On August 7, 2020, the SPS advised that the S/Sgt had not heard back from the doctor, even after messages had been left. The emergency room (ER) doctor and the radiologist – the Civilian Witness (CW) – were identified.
The TeamNumber of SIU Investigators assigned: 3
Complainant:26-year-old male interviewed, medical records obtained and reviewed
Civilian WitnessesCW Interviewed
Witness OfficersWO #1 Interviewed
WO #2 Interviewed
WO #3 Interviewed
Subject OfficersSO Interviewed, but declined to submit notes, as is the subject officer’s legal right.
The SceneThe Complainant was arrested on the northeast corner of the Ontario and Romeo Streets intersection, Stratford. The scene was not held.
SPS Booking and Search Room Video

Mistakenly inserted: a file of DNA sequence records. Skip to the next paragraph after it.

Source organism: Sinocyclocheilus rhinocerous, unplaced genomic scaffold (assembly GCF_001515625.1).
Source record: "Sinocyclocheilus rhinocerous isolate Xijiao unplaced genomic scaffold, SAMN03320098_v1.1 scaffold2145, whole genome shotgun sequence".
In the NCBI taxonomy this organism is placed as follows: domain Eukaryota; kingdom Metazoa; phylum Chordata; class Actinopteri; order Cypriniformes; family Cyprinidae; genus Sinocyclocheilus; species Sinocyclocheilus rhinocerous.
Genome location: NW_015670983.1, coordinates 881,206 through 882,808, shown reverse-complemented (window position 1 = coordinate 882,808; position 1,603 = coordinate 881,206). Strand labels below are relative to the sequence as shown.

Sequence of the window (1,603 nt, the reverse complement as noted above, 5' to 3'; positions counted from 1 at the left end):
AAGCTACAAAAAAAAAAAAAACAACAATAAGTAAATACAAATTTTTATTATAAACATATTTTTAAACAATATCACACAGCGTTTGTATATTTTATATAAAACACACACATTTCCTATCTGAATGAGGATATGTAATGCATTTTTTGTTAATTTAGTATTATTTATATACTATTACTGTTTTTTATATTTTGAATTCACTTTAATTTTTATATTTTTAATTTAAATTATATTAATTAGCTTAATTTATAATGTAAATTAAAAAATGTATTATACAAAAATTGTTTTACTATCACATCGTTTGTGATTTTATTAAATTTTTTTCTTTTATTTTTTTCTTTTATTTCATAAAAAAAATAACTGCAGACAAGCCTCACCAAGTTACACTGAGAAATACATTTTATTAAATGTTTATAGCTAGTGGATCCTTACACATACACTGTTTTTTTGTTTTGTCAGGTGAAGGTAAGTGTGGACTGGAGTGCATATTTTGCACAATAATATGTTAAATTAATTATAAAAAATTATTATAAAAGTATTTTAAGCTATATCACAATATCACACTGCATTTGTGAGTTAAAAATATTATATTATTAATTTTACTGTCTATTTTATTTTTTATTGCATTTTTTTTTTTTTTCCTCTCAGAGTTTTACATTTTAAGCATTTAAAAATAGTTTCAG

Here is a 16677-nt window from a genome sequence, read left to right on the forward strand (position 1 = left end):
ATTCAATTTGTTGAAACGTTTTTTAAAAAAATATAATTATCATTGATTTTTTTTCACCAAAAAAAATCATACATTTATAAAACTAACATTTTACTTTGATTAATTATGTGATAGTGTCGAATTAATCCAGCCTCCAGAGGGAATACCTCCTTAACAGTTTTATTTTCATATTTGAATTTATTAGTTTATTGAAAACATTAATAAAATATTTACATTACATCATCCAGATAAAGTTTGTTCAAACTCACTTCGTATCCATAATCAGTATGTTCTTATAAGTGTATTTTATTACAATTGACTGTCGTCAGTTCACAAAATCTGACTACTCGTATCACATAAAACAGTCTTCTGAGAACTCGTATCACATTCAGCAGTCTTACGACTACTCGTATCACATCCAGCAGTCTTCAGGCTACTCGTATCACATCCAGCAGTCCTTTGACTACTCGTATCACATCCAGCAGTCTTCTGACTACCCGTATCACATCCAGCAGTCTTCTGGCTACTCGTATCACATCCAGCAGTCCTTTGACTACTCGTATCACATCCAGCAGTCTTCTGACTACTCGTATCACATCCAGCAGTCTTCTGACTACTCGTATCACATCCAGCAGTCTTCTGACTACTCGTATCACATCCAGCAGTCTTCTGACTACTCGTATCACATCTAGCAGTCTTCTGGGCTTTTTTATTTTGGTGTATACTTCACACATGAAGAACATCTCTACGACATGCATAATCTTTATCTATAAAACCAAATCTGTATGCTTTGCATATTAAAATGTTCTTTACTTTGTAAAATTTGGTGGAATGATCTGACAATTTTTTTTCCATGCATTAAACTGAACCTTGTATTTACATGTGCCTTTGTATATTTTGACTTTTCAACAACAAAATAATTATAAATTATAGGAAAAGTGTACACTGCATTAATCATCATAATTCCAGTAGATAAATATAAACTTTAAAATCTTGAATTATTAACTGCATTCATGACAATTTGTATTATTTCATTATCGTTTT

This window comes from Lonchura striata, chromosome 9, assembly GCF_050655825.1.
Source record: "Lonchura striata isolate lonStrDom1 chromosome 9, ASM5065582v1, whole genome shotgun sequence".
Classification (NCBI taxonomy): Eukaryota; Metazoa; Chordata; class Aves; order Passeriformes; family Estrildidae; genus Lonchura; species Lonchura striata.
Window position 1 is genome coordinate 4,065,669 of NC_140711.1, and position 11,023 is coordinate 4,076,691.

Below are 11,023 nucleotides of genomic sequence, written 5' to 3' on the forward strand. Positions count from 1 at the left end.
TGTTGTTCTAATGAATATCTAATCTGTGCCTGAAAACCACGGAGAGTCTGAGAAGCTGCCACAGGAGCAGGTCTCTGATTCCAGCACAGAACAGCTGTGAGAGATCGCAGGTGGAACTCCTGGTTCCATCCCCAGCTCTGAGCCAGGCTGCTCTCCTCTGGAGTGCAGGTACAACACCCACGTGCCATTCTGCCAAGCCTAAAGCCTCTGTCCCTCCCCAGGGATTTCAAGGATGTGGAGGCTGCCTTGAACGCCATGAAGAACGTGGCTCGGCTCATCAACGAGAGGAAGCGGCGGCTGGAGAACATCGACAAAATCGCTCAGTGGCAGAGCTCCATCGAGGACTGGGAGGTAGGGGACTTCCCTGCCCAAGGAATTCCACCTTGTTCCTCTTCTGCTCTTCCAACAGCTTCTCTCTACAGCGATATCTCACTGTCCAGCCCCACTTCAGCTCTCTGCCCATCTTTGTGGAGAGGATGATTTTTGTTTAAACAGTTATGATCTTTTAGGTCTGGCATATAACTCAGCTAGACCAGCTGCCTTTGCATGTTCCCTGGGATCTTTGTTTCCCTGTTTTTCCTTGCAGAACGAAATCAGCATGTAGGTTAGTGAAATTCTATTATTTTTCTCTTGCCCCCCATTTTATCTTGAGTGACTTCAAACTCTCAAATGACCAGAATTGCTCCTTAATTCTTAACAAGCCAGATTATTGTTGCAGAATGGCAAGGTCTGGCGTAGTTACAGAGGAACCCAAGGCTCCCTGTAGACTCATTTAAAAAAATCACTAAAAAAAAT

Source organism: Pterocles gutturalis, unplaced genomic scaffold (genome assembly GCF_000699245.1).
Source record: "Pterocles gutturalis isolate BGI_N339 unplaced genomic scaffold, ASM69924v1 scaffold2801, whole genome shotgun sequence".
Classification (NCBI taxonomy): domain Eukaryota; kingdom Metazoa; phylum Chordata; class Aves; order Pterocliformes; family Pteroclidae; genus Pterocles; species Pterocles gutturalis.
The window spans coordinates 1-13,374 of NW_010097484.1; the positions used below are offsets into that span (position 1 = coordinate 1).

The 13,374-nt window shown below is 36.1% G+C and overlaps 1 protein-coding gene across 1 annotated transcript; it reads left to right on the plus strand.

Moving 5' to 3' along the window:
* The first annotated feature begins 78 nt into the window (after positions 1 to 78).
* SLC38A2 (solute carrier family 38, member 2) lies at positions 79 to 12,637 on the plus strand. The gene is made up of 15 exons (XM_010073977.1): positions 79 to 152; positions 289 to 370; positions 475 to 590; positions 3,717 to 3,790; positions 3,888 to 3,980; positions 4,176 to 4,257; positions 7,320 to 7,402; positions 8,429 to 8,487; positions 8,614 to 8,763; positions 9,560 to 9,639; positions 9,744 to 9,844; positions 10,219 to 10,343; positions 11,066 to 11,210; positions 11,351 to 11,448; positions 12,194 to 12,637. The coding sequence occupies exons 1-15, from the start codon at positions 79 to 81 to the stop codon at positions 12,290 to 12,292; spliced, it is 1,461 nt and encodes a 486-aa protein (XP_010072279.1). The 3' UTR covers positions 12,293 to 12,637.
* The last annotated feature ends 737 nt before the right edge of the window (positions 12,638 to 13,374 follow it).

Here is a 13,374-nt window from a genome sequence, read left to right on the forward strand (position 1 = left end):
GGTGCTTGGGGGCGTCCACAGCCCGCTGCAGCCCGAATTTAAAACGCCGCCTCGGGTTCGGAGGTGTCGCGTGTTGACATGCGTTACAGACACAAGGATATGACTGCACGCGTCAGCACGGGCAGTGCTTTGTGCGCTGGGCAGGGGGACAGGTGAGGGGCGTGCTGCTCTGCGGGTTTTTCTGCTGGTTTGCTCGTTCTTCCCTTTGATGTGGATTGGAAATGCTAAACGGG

In another video recording, at about 2:49 p.m., the Complainant was seen being put in the search room, which appeared to be an interview room with two chairs and a table. A police officer entered the room and took away the telephone and cord. The Complainant had no shoes on. WO #3 entered the room, stood with his back to the camera and spoke to the Complainant. The audio echoed and was difficult to interpret. The Complainant tried to explain his actions, which he repeated to the investigators during his interview. WO #3 brought up the possibility of mental health issues and the Complainant said that was an inappropriate question; he did not want to discuss his mental health. At about 2:58 p.m., WO #3 told the Complainant he had concerns about his mental health. The Complainant said he may not be his best self, and that he jaywalked to avoid being murdered by police officers. At about 2:59 p.m., WO #3 left the room. At about 3:58 p.m., WO #3 returned to the room. The Complainant spoke to him again. At about 4:13 p.m., WO #3 gave the Complainant his backpack and shoes. The Complainant wanted to call someone, and WO #3 said he could only call a lawyer. At about 4:21 p.m., the Complainant was released. There was no mention of an injury by the Complainant, but the audio was difficult to understand.